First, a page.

In January 2013, President Obama signed the 2013 National Defense Authorization Act (NDAA) that included a provision to return authority to the President to determine proper export control of commercial satellites (COMSATS) and their parts and components.  Since the 1998 National Defense Authorization Act the U.S. State Department has, by law, controlled the export of commercial satellites and all related technologies.

Although satellite exports were still possible with a State Department export license under prior versions of the law, the more draconian process currently employed has increased the cost of making exports—making US companies less competitive on the international market. Even more seriously, under current law, incorporating any US components into a non-US spacecraft—no matter how few—will make the foreign satellites subject to US export controls.  As one might imagine, this made foreign governments and spacecraft companies reticent to incorporate US technology and created a market demand for non-US satellite technology. The result was a steady loss of U.S. COMSAT technology market share –potentially as large as $20B since 1999—combined with the loss of export business to the US space industrial base.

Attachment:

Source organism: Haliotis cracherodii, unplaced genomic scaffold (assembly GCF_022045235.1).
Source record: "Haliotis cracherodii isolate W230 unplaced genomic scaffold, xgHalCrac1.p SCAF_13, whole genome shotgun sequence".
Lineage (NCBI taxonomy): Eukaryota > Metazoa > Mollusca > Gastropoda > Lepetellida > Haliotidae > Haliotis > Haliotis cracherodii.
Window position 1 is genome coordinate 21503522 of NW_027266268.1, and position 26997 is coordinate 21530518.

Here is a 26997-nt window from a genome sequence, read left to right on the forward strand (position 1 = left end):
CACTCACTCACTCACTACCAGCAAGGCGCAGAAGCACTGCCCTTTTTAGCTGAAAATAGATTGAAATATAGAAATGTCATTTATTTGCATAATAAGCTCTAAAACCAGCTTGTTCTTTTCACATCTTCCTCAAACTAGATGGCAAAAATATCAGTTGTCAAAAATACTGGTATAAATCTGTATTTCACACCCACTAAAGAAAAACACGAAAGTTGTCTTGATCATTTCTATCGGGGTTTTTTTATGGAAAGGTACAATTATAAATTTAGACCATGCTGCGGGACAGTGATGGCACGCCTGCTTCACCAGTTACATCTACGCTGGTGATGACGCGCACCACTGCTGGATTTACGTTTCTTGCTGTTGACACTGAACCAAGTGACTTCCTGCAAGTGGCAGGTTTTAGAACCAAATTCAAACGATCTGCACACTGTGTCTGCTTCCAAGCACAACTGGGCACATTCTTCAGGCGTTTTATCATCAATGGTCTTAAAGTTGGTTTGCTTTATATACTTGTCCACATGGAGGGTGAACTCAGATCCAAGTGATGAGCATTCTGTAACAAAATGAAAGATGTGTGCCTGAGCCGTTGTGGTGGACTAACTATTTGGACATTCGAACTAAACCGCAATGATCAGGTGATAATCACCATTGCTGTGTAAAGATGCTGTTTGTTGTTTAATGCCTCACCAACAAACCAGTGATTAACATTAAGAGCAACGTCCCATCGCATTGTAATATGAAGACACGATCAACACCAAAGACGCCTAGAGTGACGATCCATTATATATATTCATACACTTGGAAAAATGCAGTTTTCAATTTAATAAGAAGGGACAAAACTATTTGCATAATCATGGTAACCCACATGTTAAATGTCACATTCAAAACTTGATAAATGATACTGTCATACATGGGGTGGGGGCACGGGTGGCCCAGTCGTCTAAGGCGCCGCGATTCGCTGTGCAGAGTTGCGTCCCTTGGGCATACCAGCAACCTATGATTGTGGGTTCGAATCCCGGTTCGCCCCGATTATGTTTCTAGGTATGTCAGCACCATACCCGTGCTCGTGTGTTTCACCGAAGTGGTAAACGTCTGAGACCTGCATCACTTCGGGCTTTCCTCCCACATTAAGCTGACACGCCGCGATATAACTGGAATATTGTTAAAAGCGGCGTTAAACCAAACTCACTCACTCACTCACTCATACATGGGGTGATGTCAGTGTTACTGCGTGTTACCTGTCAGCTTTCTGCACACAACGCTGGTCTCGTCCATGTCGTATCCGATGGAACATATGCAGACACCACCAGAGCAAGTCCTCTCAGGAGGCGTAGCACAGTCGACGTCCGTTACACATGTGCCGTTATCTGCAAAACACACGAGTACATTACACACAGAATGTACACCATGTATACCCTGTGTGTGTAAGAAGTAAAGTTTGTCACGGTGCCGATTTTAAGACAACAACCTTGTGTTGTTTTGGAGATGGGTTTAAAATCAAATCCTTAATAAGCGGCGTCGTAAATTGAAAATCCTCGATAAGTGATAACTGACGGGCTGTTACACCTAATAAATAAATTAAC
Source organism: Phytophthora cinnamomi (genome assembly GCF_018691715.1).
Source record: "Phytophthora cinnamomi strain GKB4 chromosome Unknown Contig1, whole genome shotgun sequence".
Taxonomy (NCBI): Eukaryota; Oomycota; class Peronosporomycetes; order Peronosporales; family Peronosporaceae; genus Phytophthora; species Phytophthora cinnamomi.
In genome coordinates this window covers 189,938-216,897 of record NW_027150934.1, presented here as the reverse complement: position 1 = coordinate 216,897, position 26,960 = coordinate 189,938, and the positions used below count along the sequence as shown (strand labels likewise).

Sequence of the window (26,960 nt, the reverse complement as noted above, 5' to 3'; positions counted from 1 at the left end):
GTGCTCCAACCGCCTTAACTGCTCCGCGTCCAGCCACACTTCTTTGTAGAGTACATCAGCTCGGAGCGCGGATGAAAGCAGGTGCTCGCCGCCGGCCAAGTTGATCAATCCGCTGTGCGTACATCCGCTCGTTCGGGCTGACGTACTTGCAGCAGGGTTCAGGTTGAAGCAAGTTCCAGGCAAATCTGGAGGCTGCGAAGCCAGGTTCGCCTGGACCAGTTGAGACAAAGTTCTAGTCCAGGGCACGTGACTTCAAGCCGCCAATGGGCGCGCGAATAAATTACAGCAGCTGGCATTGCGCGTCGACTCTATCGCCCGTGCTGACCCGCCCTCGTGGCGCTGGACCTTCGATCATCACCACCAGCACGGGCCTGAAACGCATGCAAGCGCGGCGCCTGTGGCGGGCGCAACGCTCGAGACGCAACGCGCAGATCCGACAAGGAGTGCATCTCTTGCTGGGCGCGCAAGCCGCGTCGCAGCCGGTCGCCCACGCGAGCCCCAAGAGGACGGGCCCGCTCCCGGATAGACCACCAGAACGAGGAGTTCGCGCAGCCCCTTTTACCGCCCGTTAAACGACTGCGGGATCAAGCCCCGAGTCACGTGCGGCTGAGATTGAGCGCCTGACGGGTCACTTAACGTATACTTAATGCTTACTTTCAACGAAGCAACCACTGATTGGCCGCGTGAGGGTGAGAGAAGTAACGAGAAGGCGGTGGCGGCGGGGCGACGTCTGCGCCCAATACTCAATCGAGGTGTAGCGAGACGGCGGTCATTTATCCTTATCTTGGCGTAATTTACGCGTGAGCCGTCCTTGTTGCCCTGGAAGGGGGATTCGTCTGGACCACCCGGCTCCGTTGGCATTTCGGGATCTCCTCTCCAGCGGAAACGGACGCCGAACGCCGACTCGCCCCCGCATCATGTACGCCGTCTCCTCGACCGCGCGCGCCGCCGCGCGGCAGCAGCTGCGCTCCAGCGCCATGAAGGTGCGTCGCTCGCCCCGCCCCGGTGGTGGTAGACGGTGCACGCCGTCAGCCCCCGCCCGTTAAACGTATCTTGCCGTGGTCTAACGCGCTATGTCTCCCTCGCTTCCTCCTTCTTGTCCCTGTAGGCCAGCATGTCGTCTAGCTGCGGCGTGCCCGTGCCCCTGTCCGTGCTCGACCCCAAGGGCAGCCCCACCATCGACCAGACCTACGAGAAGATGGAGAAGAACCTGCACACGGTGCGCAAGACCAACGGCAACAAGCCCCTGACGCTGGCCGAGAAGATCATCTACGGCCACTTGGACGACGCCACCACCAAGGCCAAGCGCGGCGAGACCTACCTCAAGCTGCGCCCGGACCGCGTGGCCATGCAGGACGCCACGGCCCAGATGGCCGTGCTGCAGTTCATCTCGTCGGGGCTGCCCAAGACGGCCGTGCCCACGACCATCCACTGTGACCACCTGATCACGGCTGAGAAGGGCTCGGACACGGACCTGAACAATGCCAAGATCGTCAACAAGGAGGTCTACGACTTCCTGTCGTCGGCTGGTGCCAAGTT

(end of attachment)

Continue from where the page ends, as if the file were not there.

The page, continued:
The export control language found in the 2013 NDAA will enable the Administration, subject to Congressional oversight, to transition items from the U.S. Munitions List (USML) to the more flexible Commerce Control List (CCL).   As with all other technologies removed from the USML, the export of these technologies to China and other countries of concern to the United States (Iran, North Korea, etc.) will be prohibited barring a “national interest” determination from the President.

It is expected that soon the Administration will release its proposed “Transition Rule” for public comment this April, outlining the new regulations and process for items being moved from the USML to the CCL. It is expected that there will be a six month delayed implementation to allow companies to make internal compliance adjustments.  The revisions to USML categories (including Category XV – space vehicles) will be released in draft and then final form over the course of the year.

Regaining market share is not a certainty for US companies; although in many cases, US technology is better, the market has matured and established competitors—including some Chinese firms—will no doubt compete vigorously. Moreover, the business relationships and backlog that have been built up in over a decade of misguided regulation will not disappear overnight. But now, with export reforms in place, US firms should soon be able to fully re-enter the COMSAT market, potentially benefiting a strategic US industry that is facing cutbacks by its largest customer – the U.S. Department of Defense.  This should make US technology available to the broader international market and enable US COMSAT technology companies to participate in global trade opportunities – an opportunity that will benefit the US firms, other satellite makers and, ultimately, consumers around the world.